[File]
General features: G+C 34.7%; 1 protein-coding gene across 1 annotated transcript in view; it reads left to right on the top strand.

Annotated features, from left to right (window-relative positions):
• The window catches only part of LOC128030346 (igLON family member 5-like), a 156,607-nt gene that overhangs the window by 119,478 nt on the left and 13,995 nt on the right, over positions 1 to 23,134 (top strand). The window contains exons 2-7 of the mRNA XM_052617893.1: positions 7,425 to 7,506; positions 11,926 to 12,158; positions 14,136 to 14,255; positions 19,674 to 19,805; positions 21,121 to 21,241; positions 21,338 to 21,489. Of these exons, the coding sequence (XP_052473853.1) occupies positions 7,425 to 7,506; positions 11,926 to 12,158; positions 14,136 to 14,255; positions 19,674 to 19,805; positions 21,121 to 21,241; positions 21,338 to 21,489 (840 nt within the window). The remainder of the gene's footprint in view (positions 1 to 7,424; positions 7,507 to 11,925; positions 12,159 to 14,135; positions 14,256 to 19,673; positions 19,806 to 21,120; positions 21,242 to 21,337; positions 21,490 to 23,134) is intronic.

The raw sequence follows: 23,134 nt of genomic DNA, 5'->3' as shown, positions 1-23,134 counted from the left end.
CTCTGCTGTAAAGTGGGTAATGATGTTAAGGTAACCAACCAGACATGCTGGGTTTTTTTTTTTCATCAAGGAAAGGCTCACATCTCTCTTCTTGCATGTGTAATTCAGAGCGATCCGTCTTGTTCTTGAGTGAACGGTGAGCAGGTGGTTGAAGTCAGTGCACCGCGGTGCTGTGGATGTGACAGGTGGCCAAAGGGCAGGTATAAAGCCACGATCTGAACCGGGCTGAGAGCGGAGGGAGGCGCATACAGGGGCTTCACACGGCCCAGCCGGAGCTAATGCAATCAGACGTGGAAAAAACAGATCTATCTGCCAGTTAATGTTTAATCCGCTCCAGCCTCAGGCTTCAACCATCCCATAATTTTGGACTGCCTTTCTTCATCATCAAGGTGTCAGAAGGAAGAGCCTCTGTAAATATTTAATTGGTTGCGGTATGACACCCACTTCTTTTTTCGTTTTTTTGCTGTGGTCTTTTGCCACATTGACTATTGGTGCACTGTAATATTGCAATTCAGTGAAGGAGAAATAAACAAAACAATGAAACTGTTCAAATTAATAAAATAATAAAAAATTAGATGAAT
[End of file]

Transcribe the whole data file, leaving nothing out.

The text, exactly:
General features: G+C 34.7%; 1 protein-coding gene across 1 annotated transcript in view; it reads left to right on the top strand.

Annotated features, from left to right (window-relative positions):
• The window catches only part of LOC128030346 (igLON family member 5-like), a 156,607-nt gene that overhangs the window by 119,478 nt on the left and 13,995 nt on the right, over positions 1 to 23,134 (top strand). The window contains exons 2-7 of the mRNA XM_052617893.1: positions 7,425 to 7,506; positions 11,926 to 12,158; positions 14,136 to 14,255; positions 19,674 to 19,805; positions 21,121 to 21,241; positions 21,338 to 21,489. Of these exons, the coding sequence (XP_052473853.1) occupies positions 7,425 to 7,506; positions 11,926 to 12,158; positions 14,136 to 14,255; positions 19,674 to 19,805; positions 21,121 to 21,241; positions 21,338 to 21,489 (840 nt within the window). The remainder of the gene's footprint in view (positions 1 to 7,424; positions 7,507 to 11,925; positions 12,159 to 14,135; positions 14,256 to 19,673; positions 19,806 to 21,120; positions 21,242 to 21,337; positions 21,490 to 23,134) is intronic.

The raw sequence follows: 23,134 nt of genomic DNA, 5'->3' as shown, positions 1-23,134 counted from the left end.
CTCTGCTGTAAAGTGGGTAATGATGTTAAGGTAACCAACCAGACATGCTGGGTTTTTTTTTTTCATCAAGGAAAGGCTCACATCTCTCTTCTTGCATGTGTAATTCAGAGCGATCCGTCTTGTTCTTGAGTGAACGGTGAGCAGGTGGTTGAAGTCAGTGCACCGCGGTGCTGTGGATGTGACAGGTGGCCAAAGGGCAGGTATAAAGCCACGATCTGAACCGGGCTGAGAGCGGAGGGAGGCGCATACAGGGGCTTCACACGGCCCAGCCGGAGCTAATGCAATCAGACGTGGAAAAAACAGATCTATCTGCCAGTTAATGTTTAATCCGCTCCAGCCTCAGGCTTCAACCATCCCATAATTTTGGACTGCCTTTCTTCATCATCAAGGTGTCAGAAGGAAGAGCCTCTGTAAATATTTAATTGGTTGCGGTATGACACCCACTTCTTTTTTCGTTTTTTTGCTGTGGTCTTTTGCCACATTGACTATTGGTGCACTGTAATATTGCAATTCAGTGAAGGAGAAATAAACAAAACAATGAAACTGTTCAAATTAATAAAATAATAAAAAATTAGATGAAT